According to the Investment Company Institute (ICI), a mutual fund is typically organized under state law as a business trust (which is sometimes known as a statutory trust), or a corporation. Funds that are operated as business trusts are administered by trustees. Those set up as a corporation are managed by officers and directors.
Mutual fund companies, or sponsors, are typically organized in states that have laws that are most favorable to business. At year-end 2018, the most popular form of organization was the Delaware statutory trust (which was utilized by 40 percent of mutual fund organizations). Thirty-seven percent of funds were organized as Massachusetts business trusts, 16 percent as Maryland business trusts, and 9 percent as other types (e.g., limited liability partnerships or in other domiciles, such as in Minnesota).
Mutual fund companies are really “shell companies.” The ICI reports that “unlike other companies, a mutual fund is typically externally managed; it is not an operating company and it has no employees in the traditional sense. Instead, a fund relies upon third parties or service providers—either affiliated organizations or independent contractors—to invest fund assets and carry out other business activities.”
A mutual fund company must register with the Securities and Exchange Commission as an “investment company,” as directed by with the Investment Company Act of 1940.
The mutual fund industry has a sophisticated array of distribution channels. Fidelity Investments, T. Rowe Price, and other big mutual fund complexes (i.e., families of mutual funds that are managed by the same company) sell directly to individual investors through an in-house sales force, through mutual fund supermarkets (i.e., distribution channels that give investors and investment advisors access to hundreds of different funds; examples include Charles Schwab, Fidelity, and T.D. Ameritrade), or through securities broker-dealers and financial planners (e.g., Capital Group). Smaller fund companies market their funds directly to the public or through their relationships with financial planners or broker-dealer firms such as Merrill Lynch or Edward Jones. Financial planners and broker-dealer firms receive a sales commission for their efforts.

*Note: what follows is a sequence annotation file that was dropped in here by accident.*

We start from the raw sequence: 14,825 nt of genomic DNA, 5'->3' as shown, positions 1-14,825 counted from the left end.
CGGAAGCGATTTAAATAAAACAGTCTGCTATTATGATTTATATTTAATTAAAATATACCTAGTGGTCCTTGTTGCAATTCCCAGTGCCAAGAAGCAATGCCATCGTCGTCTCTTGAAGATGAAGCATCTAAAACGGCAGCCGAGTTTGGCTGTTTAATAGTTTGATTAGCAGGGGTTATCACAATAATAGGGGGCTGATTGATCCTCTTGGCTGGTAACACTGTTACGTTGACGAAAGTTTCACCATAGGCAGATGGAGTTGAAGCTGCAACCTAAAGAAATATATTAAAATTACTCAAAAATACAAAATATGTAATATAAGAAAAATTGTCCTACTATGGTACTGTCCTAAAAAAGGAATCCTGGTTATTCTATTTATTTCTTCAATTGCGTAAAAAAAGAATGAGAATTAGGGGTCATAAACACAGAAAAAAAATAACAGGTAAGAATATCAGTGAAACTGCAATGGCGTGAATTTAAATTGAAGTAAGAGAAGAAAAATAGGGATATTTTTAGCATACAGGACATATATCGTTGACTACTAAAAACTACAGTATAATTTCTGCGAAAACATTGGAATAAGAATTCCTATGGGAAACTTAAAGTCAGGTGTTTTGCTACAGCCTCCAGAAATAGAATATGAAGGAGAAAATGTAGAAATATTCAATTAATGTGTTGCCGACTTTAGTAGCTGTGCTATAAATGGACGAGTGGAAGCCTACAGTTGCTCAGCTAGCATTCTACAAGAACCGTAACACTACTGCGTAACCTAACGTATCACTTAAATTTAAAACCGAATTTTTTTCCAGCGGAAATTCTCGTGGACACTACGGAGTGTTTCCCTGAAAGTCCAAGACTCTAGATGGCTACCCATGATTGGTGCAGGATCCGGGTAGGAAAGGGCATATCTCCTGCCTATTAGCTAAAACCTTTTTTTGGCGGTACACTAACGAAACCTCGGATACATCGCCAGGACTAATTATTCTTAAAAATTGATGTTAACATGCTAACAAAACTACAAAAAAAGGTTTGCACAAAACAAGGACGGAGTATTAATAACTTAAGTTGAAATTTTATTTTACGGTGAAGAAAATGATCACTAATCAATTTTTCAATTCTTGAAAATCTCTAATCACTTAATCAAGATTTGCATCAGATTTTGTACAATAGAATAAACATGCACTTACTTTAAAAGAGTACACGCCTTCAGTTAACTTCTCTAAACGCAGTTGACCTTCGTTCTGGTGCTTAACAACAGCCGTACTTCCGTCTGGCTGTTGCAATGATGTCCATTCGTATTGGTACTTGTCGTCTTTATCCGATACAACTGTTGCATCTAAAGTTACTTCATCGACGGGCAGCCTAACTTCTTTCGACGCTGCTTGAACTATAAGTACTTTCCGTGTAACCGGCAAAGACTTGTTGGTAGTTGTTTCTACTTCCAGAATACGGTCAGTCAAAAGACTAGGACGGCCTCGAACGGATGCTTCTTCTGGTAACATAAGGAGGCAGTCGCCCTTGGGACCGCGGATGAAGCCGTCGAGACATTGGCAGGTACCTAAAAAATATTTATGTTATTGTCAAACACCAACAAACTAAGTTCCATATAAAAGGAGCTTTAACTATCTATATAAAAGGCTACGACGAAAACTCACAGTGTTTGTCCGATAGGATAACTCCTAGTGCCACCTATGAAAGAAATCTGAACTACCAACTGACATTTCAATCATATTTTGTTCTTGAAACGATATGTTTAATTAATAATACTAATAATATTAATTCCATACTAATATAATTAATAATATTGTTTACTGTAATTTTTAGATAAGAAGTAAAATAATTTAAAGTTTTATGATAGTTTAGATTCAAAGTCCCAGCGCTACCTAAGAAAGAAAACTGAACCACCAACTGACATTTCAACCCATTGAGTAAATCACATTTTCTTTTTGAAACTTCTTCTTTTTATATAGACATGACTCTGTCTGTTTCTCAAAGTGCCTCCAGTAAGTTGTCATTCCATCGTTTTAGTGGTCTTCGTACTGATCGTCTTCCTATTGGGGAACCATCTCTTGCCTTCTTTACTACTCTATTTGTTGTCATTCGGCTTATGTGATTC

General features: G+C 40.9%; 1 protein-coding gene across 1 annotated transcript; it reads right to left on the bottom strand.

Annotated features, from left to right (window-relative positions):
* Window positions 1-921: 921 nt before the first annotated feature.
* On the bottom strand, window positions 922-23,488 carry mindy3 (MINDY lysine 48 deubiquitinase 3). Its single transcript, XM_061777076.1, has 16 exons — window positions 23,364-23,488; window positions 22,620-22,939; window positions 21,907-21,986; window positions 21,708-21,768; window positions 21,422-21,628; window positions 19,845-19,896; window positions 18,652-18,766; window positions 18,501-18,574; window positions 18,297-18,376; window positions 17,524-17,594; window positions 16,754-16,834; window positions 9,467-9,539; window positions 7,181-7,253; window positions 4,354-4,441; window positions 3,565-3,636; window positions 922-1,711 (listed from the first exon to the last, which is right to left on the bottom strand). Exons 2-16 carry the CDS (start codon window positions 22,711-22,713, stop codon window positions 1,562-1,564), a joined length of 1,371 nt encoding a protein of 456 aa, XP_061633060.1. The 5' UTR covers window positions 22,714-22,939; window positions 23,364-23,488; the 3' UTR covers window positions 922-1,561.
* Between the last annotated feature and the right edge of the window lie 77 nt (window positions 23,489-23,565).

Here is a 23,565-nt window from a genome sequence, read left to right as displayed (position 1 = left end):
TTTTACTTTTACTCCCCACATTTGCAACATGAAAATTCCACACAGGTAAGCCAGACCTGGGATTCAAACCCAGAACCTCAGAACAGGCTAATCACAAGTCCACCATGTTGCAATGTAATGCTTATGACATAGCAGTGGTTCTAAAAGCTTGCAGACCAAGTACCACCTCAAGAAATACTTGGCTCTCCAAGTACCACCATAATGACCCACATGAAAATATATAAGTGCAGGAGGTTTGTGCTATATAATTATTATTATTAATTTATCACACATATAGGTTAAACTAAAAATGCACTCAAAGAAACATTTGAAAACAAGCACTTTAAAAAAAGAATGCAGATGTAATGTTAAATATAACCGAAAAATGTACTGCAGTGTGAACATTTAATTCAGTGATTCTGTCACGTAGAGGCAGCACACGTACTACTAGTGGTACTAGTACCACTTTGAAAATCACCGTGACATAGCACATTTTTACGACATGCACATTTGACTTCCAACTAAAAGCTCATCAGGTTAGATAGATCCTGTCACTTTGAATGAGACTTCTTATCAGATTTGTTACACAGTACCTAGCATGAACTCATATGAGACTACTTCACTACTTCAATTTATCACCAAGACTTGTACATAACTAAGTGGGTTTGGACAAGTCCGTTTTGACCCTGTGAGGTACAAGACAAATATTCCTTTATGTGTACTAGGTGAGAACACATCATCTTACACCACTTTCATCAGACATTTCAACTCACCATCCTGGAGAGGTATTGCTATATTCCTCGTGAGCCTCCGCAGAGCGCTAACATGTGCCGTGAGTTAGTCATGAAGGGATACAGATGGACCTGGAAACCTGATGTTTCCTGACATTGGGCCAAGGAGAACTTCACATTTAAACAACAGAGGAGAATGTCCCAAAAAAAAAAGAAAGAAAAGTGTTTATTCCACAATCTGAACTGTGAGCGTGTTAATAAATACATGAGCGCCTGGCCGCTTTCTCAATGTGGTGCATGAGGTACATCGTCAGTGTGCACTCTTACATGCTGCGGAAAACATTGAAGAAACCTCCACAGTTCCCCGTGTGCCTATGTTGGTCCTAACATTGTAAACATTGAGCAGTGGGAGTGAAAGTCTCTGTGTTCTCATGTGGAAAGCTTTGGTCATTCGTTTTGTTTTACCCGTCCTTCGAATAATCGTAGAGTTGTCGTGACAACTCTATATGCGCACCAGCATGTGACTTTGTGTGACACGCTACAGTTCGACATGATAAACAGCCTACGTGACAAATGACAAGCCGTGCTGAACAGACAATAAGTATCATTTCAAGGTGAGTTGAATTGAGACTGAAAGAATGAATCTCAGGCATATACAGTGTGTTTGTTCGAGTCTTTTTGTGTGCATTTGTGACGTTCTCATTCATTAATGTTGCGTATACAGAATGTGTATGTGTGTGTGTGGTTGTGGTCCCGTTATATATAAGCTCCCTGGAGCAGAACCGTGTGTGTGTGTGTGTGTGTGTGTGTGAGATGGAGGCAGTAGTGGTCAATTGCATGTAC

Approximately 178,000 people worked for U.S. investment companies in 2017, according to the ICI. In March 2017, 39 percent of investment company employees worked in fund management functions such as investment research, information systems and technology, trading and security settlement, and related areas. Twenty-eight percent of workers provided services to fund investors and their accounts, handling duties such as working in call centers to help new investors open accounts and existing investors monitor and make changes to their accounts. Twenty-four percent of workers had jobs in sales, marketing, product development and design, and investor communications. Ten percent of investment company workers had fund administration responsibilities (e.g., regulatory compliance, financial and portfolio accounting and auditing, data processing, risk management, producing prospectuses and financial statements for shareholders etc.).
Characteristics of Mutual Fund Investors
In 2018, 44.8 percent of all U.S. households (or an estimated 101.6 million people) owned mutual funds, according to the ICI. Among households owning mutual funds, the median amount invested was $150,000. Forty-five percent of all mutual fund assets were owned by Baby Boomers. Households headed by a member of Generation X (those born between 1965 and 1980) held 32 percent of all mutual fund assets. Millennial-led households (born between 1981 and 2004) owned 23 percent of mutual fund assets, and those in the Silent and GI generations (born between 1904 and 1945) owned 11 percent.
Forty-three percent of U.S. households with income of $75,000 or more owned mutual funds in 2018, according to data from the ICI and the U.S. Census Bureau. The percentages of households owning mutual funds declined by level of household income (as seen in the chart below).
- $100,000 to $199,999: (in household income): 37 percent owned mutual funds
- $75,000 to $99,999 (in household income): 17 percent
- $50,000 to $74,999: 16 percent
- $35,000 to $49,999: 8 percent
- $25,000 to $34,999: 4 percent
- Less than $25,000: 4 percent
Equity funds were the most commonly owned type of mutual fund in 2018; they were held by 88 percent of U.S. mutual fund–owning households. The next most-popular funds were money market funds (57 percent), followed by bond funds (44 percent), balanced funds (36 percent), and other types of funds (2 percent).